Problem based learning has been promoted widely for its capacity to facilitate 'deep' learning among students and to enable them to develop their skills in critical, creative and operational thinking. The extent to which the approach provides the tangible outcomes it claims has been the subject of considerable debate, particularly in areas other than professional courses such as medicine and architecture. This paper provides an evaluation of the trialling of a problem based learning approach in the teaching of research methods to undergraduate students in a generalist Bachelor of Arts degree. The paper will outline the strategies used in implementing a problem based learning approach in the subject, including the impact of the approach on subject content, learning activities, assessment strategies and student/lecturer interaction. It will also discuss the role of group work and the ways in which group activities were used to facilitate student learning. The evaluation of the trial included both quantitative and qualitative data, focusing particularly on the feedback by students on their perceptions of the effect of the use of the Problem Based Learning approach on their learning and their learning strategies. The data identifies that students found that their skills and competency increased considerably in a range of key areas including their capacity to evaluate, to make decisions, to select strategies, to ask questions, to analyse problems, to identify particular needs and to identify and locate key resources. The data also indicates increasing levels of confidence in generating ideas, in 'risk taking', in working collaboratively with others, and in their capacity to transfer the skills and knowledge developed into other aspects of their lives including their studies.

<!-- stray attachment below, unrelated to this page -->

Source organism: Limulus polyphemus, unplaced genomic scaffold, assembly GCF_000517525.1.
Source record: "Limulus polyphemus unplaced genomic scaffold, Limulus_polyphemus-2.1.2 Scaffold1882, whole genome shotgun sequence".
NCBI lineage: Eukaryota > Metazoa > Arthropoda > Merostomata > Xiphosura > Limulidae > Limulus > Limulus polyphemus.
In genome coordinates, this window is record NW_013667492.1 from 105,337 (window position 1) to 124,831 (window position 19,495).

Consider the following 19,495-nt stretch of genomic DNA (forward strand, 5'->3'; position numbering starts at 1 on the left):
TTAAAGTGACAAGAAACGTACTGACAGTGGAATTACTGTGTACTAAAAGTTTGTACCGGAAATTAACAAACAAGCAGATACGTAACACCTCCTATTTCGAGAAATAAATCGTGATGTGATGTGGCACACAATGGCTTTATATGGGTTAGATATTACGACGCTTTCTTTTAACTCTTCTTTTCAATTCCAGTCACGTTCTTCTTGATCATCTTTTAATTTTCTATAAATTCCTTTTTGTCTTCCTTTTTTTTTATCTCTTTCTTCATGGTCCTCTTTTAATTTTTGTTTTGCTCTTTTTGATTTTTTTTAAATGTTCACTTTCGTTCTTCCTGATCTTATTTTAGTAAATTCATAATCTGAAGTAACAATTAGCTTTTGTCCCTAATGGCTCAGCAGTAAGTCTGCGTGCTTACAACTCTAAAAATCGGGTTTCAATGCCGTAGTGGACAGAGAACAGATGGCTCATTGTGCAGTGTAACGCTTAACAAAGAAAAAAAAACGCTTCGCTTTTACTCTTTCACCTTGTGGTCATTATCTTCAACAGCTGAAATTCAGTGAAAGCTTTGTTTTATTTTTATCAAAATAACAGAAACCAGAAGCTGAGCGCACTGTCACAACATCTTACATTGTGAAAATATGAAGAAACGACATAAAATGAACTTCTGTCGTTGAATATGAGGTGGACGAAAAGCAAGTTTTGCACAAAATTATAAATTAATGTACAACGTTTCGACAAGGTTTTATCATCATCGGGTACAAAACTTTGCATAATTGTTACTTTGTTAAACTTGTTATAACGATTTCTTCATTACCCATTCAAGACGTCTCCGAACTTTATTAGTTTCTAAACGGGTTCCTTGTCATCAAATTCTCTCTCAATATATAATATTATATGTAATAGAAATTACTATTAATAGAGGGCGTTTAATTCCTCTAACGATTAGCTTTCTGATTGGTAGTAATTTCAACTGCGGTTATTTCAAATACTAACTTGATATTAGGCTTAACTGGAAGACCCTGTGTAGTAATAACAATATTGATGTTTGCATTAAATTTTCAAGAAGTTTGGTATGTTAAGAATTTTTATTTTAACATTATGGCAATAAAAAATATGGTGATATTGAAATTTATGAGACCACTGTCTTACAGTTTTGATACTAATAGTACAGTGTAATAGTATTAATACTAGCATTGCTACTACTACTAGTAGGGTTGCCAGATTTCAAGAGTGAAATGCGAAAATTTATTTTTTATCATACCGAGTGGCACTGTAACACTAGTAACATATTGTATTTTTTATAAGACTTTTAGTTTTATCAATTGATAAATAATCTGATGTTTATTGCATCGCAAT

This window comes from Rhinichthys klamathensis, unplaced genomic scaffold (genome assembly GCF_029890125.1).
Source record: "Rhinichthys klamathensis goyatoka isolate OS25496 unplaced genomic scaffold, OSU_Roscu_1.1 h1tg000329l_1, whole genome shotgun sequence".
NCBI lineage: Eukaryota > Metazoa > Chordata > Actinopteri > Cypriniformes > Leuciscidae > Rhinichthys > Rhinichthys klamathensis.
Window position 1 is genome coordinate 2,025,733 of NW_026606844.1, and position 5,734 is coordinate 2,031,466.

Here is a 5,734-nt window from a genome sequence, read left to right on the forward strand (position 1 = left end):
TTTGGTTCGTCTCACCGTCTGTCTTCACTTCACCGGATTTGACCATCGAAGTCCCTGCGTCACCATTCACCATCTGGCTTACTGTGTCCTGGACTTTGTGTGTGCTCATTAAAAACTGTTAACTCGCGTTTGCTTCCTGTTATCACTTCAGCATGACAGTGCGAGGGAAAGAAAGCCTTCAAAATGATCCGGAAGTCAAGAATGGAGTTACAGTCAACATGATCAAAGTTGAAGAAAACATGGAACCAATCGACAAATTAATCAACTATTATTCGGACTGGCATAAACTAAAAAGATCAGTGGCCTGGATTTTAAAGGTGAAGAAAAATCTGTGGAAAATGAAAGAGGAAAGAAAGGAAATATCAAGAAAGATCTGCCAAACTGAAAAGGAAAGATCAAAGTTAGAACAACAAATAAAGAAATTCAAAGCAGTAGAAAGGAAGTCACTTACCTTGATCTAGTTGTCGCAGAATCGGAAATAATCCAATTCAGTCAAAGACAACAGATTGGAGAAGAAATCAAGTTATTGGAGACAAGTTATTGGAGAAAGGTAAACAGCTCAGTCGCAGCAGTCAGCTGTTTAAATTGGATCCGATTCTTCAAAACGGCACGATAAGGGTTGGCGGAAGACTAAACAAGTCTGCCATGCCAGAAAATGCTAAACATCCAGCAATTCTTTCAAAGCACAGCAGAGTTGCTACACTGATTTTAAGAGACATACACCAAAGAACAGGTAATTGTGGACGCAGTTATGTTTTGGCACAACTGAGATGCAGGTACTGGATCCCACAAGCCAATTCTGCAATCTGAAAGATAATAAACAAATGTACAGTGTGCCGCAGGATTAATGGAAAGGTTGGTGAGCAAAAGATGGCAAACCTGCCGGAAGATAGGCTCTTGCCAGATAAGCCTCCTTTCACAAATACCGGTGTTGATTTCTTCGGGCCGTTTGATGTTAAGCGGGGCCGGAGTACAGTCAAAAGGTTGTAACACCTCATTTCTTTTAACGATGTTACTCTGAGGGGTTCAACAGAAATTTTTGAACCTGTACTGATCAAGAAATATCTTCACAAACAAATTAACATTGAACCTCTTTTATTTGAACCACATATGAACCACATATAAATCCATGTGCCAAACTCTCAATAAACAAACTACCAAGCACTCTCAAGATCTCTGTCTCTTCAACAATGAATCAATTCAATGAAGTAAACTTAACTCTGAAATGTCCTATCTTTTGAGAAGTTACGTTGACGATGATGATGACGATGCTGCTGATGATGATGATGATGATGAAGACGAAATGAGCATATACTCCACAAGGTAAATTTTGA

The subject: background and context
The Research Project
Staff reflections on the use of PBL